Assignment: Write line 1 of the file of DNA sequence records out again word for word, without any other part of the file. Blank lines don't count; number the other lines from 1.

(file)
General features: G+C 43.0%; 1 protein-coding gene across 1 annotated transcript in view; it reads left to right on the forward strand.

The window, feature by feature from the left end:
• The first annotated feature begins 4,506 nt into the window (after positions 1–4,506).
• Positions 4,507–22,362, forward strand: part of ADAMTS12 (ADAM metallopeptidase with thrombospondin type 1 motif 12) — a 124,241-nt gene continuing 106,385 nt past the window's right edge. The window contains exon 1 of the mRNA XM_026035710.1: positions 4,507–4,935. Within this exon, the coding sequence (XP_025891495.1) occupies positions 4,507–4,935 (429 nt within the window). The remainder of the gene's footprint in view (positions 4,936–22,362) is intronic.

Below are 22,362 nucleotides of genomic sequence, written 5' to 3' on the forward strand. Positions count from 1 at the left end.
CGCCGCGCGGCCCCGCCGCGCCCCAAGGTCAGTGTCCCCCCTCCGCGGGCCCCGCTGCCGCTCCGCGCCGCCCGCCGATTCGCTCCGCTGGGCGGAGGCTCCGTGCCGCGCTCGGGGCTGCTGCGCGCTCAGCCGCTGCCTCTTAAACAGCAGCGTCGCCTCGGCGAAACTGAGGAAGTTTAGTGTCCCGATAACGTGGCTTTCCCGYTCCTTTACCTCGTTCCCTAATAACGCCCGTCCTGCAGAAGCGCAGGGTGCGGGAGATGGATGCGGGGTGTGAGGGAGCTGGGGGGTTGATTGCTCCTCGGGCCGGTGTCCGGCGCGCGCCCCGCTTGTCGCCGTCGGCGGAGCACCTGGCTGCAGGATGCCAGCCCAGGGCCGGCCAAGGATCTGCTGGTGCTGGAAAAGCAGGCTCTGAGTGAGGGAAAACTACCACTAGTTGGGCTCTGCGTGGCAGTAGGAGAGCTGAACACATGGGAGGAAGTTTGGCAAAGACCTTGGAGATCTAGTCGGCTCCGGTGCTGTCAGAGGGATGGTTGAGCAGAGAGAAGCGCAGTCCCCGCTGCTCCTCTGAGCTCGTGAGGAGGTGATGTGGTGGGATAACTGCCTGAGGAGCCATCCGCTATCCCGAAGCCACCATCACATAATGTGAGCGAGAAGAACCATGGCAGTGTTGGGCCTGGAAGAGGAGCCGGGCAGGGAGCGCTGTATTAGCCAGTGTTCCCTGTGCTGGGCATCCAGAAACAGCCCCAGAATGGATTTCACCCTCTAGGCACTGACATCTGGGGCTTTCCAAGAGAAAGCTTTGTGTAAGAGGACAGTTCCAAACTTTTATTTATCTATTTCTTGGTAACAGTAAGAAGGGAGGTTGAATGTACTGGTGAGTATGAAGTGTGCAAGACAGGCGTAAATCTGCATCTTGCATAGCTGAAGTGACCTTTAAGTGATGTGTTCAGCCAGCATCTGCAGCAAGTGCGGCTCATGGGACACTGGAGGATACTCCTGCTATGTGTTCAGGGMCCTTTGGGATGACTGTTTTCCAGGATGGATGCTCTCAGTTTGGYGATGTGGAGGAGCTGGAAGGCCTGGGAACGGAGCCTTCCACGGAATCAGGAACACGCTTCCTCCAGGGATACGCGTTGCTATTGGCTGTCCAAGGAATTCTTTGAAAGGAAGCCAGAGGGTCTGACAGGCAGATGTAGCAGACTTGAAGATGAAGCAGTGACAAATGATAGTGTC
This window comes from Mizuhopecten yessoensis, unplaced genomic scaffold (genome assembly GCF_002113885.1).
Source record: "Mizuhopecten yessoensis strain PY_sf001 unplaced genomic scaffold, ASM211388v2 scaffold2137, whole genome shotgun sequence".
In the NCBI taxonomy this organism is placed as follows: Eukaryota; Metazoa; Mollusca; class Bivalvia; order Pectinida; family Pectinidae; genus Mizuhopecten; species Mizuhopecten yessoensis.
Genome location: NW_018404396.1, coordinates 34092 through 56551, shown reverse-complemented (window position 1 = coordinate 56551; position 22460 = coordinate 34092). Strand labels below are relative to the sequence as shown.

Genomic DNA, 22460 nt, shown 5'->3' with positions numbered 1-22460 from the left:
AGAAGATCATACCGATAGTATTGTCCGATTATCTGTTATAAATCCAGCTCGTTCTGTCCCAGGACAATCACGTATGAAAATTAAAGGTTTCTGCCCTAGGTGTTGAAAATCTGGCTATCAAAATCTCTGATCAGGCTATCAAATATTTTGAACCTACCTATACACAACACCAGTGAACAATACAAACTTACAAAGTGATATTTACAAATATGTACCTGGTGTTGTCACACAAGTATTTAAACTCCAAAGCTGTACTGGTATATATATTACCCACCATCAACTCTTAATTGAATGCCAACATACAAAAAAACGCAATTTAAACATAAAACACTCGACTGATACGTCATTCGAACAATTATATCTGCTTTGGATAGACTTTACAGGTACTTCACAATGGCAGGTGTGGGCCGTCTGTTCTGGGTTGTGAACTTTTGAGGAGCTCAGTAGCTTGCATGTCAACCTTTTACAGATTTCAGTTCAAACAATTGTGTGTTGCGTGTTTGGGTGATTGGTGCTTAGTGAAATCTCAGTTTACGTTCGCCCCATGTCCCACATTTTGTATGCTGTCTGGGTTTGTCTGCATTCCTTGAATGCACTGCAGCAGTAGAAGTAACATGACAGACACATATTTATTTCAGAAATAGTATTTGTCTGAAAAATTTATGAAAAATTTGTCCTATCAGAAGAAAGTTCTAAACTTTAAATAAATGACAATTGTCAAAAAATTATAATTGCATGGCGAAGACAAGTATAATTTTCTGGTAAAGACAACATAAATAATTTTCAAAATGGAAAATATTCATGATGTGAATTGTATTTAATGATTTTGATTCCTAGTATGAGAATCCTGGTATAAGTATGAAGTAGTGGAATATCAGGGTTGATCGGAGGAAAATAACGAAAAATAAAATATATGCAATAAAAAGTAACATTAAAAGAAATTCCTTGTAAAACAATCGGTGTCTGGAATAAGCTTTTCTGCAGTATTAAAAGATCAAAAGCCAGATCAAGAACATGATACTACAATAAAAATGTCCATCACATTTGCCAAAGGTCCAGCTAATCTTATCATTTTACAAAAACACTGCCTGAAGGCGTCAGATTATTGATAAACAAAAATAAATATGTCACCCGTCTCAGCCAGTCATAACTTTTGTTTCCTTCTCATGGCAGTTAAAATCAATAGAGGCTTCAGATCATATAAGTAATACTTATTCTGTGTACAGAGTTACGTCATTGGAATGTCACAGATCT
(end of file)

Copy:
General features: G+C 43.0%; 1 protein-coding gene across 1 annotated transcript in view; it reads left to right on the forward strand.